A therapist who treats abuser priests, Leslie Lothstein, proffers another possible explanation. Lothstein implicates the sexual immaturity of priests, who by entering the seminary often as young as 14, miss a critical passage of maturation â€" first-time sexual experimentation â€" that is accessible to their non-seminarian peers. Caught in a bind of stunted sexual growth, such men may be driven emotionally to claim and possess their past unexplored adolescent territory that the rules of a celibate priesthood had placed out of bounds.

My own complementary explanation derives from working with two active priests, two former priests, and several ex-seminarians, who quit their studies partly out of disgust with the sexual abuse to which their teachers subjected them. My work demonstrated, sadly, that sexual abuse at the seminary can simultaneously initiate youngsters into homosexual pedophilia and impart the lesson that Catholic institutions tolerate pedophilia. Moreover, such abuse can also cause a victim to later appropriate his former abuser’s predatory/aggressive behavior as psychological compensation for the shame he had felt during the time he was being abused at the seminary.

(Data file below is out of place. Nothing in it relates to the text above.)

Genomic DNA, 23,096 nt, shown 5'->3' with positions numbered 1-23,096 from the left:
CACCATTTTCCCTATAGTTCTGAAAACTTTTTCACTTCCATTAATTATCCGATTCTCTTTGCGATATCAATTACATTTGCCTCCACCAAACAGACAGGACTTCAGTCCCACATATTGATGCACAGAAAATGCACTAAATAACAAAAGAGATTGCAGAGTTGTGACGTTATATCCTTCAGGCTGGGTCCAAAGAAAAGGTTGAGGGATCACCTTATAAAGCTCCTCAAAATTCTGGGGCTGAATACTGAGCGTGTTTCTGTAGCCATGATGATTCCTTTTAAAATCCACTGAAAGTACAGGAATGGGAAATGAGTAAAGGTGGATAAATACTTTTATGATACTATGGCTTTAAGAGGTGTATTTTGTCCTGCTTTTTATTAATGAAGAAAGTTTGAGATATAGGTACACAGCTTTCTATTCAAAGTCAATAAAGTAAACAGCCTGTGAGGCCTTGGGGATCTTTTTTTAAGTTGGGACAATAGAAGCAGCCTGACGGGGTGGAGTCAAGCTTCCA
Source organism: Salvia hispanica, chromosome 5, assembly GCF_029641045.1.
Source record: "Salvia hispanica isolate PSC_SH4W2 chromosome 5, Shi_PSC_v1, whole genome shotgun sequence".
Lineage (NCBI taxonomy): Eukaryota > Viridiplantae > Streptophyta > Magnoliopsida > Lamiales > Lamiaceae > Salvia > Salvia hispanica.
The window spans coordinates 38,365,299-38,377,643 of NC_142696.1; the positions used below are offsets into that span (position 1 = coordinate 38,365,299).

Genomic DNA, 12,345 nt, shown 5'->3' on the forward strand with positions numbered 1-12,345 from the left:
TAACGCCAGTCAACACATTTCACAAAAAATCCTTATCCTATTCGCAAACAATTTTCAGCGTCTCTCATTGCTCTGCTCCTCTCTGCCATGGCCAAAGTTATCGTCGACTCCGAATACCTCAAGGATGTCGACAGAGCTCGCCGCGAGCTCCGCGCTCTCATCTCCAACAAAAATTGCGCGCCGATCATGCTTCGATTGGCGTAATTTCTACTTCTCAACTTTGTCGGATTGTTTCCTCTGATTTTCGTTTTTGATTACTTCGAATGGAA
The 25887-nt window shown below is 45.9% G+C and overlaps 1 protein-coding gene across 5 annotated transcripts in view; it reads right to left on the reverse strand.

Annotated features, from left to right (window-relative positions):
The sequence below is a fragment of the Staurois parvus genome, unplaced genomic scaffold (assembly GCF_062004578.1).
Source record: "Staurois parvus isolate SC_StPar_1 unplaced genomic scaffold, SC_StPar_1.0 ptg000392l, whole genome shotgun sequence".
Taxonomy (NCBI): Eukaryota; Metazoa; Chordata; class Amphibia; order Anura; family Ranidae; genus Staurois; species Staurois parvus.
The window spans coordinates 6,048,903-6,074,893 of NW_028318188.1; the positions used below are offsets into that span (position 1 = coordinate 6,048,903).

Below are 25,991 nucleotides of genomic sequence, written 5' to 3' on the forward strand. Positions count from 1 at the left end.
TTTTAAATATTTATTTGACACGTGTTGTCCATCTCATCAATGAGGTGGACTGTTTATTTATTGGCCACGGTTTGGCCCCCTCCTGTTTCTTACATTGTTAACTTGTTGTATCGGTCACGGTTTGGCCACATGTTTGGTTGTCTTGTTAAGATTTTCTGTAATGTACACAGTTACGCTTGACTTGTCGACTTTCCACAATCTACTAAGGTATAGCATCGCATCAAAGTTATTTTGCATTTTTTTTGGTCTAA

Let us take note, however, as we consider these issues, that, yes, homosexual pedophilia predominates behind the Church’s walls. Priests do have greater access to males than to females within Catholicism’s sex-segregated communities â€" there are no altar girls. Priests take boys, not girls, on retreats and camping trips. And yes, solid evidence invites speculation that the generational reproduction of homosexual pedophilia within the Church is partly attributable to a role-reversal syndrome playing out among officials â€" from priests to bishops â€" who themselves had been child victims of abuse. All that being as it may, equally solid documentation exists to show that female children, too, are sometimes the victims of sexual abuse within the Church. In fact girls are one quarter of the victims and they are disproportionately under eight years old.